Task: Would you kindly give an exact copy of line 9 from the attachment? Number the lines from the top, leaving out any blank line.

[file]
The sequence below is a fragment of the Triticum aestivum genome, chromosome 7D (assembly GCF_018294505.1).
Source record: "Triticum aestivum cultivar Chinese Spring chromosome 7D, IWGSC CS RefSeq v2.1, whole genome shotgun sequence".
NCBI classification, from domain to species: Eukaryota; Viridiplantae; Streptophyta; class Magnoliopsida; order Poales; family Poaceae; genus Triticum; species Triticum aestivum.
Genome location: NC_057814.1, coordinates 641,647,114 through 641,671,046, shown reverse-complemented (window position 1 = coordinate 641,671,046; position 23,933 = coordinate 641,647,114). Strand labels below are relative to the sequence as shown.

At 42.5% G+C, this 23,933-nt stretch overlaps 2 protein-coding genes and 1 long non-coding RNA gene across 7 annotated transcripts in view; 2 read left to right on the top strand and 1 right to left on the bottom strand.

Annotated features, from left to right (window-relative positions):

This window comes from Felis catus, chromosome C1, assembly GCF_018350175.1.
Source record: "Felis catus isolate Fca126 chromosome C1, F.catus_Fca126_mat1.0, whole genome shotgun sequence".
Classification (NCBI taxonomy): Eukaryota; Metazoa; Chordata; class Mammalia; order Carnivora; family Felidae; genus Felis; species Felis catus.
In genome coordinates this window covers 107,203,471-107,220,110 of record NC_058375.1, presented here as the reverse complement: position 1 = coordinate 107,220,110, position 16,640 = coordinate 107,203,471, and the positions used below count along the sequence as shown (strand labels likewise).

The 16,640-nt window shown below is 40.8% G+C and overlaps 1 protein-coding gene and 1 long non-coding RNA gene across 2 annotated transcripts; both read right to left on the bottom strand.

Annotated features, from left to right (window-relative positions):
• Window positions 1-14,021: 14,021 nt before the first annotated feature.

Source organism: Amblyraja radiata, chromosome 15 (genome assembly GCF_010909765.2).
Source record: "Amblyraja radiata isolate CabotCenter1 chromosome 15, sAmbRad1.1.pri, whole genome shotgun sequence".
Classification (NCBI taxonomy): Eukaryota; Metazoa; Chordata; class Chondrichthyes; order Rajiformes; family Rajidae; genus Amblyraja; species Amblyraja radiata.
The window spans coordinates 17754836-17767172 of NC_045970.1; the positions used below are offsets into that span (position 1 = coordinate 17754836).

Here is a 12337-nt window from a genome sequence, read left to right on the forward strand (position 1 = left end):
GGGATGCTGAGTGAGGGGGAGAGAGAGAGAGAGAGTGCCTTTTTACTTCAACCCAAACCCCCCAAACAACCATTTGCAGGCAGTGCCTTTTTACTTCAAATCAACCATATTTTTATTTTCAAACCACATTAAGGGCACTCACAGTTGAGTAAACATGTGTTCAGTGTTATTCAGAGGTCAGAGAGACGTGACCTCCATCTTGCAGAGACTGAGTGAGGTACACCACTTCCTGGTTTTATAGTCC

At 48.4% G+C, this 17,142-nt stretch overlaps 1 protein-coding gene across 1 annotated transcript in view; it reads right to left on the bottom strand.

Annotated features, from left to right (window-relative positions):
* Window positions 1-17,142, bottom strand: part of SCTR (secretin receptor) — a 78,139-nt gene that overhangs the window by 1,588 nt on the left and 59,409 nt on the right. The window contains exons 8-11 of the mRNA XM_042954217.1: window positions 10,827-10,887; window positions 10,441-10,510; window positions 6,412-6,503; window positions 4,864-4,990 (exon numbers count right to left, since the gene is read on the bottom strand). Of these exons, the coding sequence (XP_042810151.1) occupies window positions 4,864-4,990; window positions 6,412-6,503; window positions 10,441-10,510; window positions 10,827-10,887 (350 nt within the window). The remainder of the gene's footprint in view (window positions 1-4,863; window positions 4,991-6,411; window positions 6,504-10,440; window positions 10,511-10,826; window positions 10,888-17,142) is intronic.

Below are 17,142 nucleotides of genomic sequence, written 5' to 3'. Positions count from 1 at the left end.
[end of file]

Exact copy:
Classification (NCBI taxonomy): Eukaryota; Metazoa; Chordata; class Mammalia; order Carnivora; family Felidae; genus Felis; species Felis catus.